The head of the U.S. Food and Drug Administration repeatedly refused to comment on President Donald Trump’s claim that 99% of coronavirus cases in the U.S. “are totally harmless,” despite data showing that the majority of people infected with the virus show symptoms of COVID-19.
Trump, who has long attempted to downplay the seriousness of the virus, was speaking at the White House on Saturday when he made the claim without citing a source or any evidence.
“We have tested almost 40 million people. By so doing, we show cases — 99% of which are totally harmless — results that no other country can show because no other country has testing that we have,” Trump said.
Dr. Stephen Hahn — the commissioner of food and drugs who is also a member of the White House Coronavirus Task Force — was asked about Trump’s latest claim in two separate interviews Sunday but refused to address it.
Dana Bash pressed Hahn on CNN’s “State of the Union”: “If they hear the president saying 99% of people are fine, they’re going to change their behavior, potentially get sick, infect other people.”
“I’m not going to get into who’s right and who’s wrong,” Hahn responded.
Hahn dodged the question again when asked by ABC’s “This Week” co-anchor Martha Raddatz.
It’s not clear where Trump got the percentage or what his definition of “totally harmless” is.
Representatives for the White House and the Centers for Disease Control and Prevention did not immediately respond to HuffPost’s requests for comment Sunday.
The CDC estimated that only 35% of COVID-19 cases are asymptomatic, meaning that about two-thirds of the people who contract the virus show symptoms of it. Whether people with the virus are asymptomatic or not, they are still capable of infecting others, which could be considered harmful in itself.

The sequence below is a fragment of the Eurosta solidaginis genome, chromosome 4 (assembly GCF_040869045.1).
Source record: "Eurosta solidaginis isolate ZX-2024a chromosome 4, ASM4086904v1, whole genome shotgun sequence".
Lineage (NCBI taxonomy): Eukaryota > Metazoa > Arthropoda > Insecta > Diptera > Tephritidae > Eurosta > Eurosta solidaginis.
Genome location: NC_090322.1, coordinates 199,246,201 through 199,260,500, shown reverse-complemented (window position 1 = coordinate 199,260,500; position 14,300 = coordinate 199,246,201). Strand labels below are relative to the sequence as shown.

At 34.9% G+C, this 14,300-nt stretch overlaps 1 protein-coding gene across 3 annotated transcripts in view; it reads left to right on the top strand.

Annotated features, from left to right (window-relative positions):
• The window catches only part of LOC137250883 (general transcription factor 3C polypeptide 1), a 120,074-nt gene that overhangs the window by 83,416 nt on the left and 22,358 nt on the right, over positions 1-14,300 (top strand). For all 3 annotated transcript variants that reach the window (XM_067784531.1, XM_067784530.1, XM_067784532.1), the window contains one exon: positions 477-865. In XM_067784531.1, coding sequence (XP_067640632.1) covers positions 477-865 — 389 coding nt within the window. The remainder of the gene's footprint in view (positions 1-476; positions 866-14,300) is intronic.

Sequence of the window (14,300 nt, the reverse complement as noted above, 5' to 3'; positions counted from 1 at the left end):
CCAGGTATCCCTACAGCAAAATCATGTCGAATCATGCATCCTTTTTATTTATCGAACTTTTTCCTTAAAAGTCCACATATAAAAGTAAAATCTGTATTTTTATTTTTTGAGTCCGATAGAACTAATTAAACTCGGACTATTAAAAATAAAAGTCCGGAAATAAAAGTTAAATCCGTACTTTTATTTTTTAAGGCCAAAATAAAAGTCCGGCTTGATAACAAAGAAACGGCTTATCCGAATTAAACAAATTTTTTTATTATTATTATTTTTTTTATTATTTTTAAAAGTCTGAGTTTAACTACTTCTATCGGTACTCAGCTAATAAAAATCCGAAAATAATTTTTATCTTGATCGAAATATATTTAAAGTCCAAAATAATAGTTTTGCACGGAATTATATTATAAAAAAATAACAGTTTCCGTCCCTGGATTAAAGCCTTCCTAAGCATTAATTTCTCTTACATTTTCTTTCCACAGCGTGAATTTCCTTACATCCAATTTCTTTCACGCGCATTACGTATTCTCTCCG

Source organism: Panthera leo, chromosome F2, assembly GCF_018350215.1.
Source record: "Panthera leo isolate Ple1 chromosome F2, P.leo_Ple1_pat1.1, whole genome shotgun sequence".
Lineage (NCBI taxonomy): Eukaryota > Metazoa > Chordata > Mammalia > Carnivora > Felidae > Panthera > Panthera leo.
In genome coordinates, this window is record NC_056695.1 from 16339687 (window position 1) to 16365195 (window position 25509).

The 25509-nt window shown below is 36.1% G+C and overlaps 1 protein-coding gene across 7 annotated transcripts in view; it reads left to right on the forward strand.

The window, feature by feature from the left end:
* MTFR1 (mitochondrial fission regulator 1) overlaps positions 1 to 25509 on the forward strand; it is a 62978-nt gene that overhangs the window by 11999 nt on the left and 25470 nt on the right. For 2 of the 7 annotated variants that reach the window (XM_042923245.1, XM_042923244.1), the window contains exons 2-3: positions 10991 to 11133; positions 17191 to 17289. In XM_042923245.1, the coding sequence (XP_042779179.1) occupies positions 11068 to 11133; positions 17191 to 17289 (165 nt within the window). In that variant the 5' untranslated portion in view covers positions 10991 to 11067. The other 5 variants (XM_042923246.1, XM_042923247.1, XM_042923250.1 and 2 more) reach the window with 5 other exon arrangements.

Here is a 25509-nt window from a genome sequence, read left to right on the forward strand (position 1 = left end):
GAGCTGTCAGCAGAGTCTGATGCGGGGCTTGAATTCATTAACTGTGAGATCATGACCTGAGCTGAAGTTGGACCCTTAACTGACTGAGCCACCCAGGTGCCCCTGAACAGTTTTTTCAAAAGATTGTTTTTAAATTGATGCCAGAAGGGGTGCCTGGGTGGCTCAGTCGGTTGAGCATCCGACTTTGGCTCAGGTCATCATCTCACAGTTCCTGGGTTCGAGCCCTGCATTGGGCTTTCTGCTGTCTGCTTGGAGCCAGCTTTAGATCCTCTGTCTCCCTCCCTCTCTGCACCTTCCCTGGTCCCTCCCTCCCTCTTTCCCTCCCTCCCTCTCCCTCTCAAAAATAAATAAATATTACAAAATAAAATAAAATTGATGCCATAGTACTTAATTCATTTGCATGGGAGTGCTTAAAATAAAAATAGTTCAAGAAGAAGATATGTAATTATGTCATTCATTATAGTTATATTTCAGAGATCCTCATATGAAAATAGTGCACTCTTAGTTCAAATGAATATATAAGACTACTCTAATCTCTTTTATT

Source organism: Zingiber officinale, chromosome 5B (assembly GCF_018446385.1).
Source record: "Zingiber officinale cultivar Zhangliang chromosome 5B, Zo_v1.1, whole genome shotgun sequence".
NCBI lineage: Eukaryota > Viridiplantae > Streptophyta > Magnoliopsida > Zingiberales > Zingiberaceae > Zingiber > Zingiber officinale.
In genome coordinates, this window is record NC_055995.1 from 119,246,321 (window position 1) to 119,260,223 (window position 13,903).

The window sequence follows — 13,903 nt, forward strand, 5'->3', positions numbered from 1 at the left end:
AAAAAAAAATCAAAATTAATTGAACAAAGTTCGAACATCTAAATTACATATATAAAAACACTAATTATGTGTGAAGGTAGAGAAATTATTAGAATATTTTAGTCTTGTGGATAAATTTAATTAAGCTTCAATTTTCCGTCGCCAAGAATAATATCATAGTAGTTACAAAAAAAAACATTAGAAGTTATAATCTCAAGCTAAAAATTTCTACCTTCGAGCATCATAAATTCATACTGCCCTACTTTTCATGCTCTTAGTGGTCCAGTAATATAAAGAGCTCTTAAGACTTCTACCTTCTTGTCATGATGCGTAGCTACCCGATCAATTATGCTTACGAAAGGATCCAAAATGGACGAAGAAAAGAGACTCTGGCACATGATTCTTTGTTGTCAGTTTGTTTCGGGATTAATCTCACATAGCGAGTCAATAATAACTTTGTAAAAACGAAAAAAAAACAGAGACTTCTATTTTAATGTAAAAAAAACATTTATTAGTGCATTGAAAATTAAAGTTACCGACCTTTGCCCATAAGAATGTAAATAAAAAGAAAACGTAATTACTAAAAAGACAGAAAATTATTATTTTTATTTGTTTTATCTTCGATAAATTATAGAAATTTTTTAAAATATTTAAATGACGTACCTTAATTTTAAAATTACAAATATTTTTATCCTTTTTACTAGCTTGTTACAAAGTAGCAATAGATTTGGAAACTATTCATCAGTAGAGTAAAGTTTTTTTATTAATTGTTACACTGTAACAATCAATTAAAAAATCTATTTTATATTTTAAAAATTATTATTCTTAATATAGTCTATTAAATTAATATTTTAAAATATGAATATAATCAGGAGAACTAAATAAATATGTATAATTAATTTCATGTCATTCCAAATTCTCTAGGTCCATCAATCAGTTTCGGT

Overall, the cumulative COVID-19 hospitalization rate in the U.S. is still quite low, at 102.5 per 100,000, or about 0.1% of the entire population. Those aged 65 years and older make up the most hospitalizations, followed by those between 50 and 64 years of age.
Globally, about 20% of all confirmed COVID-19 patients need supplemental oxygen or advanced hospital care, The New York Times reported, citing Dr. Janet Diaz, head of clinical care for the World Health Organization’s emergencies program.
CORRECTION: A previous version stated incorrectly that a hospitalization rate of 102.5 per 100,000 is 1%. It’s 0.1%. It also compared the hospitalization rate (as a percentage of total population) to the worldwide hospitalization rate (as a percentage of total known cases), and has been updated to reflect that these numbers are not directly comparable.
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